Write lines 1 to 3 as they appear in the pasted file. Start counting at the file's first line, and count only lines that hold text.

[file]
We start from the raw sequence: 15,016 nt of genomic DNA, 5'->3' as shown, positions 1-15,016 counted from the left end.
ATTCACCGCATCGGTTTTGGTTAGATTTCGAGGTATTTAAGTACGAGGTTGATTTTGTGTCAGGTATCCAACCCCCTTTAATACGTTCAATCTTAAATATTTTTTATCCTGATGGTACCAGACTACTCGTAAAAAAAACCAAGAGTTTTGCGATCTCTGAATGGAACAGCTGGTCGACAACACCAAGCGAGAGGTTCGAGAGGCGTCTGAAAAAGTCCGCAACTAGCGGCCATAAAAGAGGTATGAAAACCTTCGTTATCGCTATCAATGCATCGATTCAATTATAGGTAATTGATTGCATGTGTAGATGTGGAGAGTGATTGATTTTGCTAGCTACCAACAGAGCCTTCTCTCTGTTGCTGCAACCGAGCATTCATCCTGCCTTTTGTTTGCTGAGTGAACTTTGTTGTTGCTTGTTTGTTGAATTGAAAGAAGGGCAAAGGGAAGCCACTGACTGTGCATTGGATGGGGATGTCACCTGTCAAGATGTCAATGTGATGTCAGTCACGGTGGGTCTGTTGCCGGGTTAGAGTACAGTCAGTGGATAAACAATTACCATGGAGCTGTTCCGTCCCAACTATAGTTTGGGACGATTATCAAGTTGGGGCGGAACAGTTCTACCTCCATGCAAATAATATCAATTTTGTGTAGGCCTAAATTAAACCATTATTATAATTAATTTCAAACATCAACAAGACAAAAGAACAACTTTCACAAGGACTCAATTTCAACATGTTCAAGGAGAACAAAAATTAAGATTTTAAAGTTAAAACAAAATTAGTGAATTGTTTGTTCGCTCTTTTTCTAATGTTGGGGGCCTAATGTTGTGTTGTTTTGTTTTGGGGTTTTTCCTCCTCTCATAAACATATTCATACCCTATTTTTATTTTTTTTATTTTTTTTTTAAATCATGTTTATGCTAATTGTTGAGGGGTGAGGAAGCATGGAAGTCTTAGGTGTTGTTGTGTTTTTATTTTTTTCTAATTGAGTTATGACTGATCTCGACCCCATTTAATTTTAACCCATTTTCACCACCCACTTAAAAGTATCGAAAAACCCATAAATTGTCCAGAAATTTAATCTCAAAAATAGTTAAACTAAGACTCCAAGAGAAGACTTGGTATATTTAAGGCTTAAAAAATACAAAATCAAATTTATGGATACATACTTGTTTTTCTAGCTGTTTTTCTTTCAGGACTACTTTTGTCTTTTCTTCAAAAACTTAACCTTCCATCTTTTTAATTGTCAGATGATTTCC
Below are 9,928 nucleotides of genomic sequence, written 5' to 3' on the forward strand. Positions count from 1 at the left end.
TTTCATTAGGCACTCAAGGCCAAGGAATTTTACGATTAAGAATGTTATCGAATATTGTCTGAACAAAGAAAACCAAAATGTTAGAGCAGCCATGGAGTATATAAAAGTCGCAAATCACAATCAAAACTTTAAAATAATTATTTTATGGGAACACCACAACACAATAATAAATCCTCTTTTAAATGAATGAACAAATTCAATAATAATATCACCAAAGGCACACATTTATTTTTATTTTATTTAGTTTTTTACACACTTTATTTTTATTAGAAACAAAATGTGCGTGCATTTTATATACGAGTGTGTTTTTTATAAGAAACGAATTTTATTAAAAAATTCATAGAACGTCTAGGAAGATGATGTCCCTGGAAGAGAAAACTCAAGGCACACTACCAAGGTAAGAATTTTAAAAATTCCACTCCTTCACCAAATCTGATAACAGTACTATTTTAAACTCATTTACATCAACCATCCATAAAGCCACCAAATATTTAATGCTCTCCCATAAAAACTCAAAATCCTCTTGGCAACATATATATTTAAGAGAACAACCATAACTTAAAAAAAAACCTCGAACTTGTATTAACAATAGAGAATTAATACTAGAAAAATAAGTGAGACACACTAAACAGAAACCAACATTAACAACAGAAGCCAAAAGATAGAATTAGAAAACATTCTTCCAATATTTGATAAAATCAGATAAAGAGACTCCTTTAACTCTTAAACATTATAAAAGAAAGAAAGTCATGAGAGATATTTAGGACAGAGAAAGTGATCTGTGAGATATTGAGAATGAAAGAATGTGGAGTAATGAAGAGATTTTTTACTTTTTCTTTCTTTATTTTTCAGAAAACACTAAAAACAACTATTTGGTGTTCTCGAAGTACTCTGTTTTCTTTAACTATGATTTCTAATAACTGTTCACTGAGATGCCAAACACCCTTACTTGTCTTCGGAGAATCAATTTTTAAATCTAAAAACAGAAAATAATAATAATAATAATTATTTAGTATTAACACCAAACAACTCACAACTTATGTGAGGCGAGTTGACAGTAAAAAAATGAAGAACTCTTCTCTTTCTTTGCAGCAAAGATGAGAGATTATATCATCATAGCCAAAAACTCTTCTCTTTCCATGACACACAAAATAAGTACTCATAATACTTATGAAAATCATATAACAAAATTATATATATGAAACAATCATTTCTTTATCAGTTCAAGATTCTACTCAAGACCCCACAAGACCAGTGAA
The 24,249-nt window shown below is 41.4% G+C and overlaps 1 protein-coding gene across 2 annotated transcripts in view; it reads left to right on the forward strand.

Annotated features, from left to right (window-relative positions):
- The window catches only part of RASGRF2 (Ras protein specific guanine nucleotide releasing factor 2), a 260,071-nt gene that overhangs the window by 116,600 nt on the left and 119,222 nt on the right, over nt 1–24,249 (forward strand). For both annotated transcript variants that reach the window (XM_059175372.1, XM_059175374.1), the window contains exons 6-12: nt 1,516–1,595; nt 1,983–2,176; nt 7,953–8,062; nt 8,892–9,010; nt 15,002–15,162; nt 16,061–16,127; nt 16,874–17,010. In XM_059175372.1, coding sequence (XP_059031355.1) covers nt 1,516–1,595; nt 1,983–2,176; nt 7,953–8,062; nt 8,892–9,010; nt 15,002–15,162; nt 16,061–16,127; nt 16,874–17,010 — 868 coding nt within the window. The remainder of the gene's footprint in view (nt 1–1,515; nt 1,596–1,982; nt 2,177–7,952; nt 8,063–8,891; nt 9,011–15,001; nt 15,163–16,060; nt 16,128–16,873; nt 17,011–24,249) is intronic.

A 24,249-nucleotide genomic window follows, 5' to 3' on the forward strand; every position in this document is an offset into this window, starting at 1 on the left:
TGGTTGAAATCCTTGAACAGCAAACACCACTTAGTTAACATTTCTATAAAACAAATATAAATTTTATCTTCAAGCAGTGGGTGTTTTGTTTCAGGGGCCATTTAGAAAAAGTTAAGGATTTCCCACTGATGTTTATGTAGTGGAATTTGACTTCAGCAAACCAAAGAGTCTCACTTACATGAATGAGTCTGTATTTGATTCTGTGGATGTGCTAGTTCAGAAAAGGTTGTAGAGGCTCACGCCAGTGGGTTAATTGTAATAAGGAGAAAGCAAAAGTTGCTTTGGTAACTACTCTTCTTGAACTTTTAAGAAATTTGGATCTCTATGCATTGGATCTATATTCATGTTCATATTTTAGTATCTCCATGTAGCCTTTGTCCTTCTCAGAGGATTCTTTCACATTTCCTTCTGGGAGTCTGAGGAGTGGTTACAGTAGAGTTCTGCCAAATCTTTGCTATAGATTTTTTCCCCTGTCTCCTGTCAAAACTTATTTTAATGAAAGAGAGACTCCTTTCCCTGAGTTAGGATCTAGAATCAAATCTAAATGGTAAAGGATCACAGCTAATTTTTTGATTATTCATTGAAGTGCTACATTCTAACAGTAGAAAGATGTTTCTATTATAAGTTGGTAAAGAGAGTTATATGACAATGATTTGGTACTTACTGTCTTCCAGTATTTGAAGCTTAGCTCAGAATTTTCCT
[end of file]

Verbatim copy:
We start from the raw sequence: 15,016 nt of genomic DNA, 5'->3' as shown, positions 1-15,016 counted from the left end.
ATTCACCGCATCGGTTTTGGTTAGATTTCGAGGTATTTAAGTACGAGGTTGATTTTGTGTCAGGTATCCAACCCCCTTTAATACGTTCAATCTTAAATATTTTTTATCCTGATGGTACCAGACTACTCGTAAAAAAAACCAAGAGTTTTGCGATCTCTGAATGGAACAGCTGGTCGACAACACCAAGCGAGAGGTTCGAGAGGCGTCTGAAAAAGTCCGCAACTAGCGGCCATAAAAGAGGTATGAAAACCTTCGTTATCGCTATCAATGCATCGATTCAATTATAGGTAATTGATTGCATGTGTAGATGTGGAGAGTGATTGATTTTGCTAGCTACCAACAGAGCCTTCTCTCTGTTGCTGCAACCGAGCATTCATCCTGCCTTTTGTTTGCTGAGTGAACTTTGTTGTTGCTTGTTTGTTGAATTGAAAGAAGGGCAAAGGGAAGCCACTGACTGTGCATTGGATGGGGATGTCACCTGTCAAGATGTCAATGTGATGTCAGTCACGGTGGGTCTGTTGCCGGGTTAGAGTACAGTCAGTGGATAAACAATTACCATGGAGCTGTTCCGTCCCAACTATAGTTTGGGACGATTATCAAGTTGGGGCGGAACAGTTCTACCTCCATGCAAATAATATCAATTTTGTGTAGGCCTAAATTAAACCATTATTATAATTAATTTCAAACATCAACAAGACAAAAGAACAACTTTCACAAGGACTCAATTTCAACATGTTCAAGGAGAACAAAAATTAAGATTTTAAAGTTAAAACAAAATTAGTGAATTGTTTGTTCGCTCTTTTTCTAATGTTGGGGGCCTAATGTTGTGTTGTTTTGTTTTGGGGTTTTTCCTCCTCTCATAAACATATTCATACCCTATTTTTATTTTTTTTATTTTTTTTTTAAATCATGTTTATGCTAATTGTTGAGGGGTGAGGAAGCATGGAAGTCTTAGGTGTTGTTGTGTTTTTATTTTTTTCTAATTGAGTTATGACTGATCTCGACCCCATTTAATTTTAACCCATTTTCACCACCCACTTAAAAGTATCGAAAAACCCATAAATTGTCCAGAAATTTAATCTCAAAAATAGTTAAACTAAGACTCCAAGAGAAGACTTGGTATATTTAAGGCTTAAAAAATACAAAATCAAATTTATGGATACATACTTGTTTTTCTAGCTGTTTTTCTTTCAGGACTACTTTTGTCTTTTCTTCAAAAACTTAACCTTCCATCTTTTTAATTGTCAGATGATTTCC
Below are 9,928 nucleotides of genomic sequence, written 5' to 3' on the forward strand. Positions count from 1 at the left end.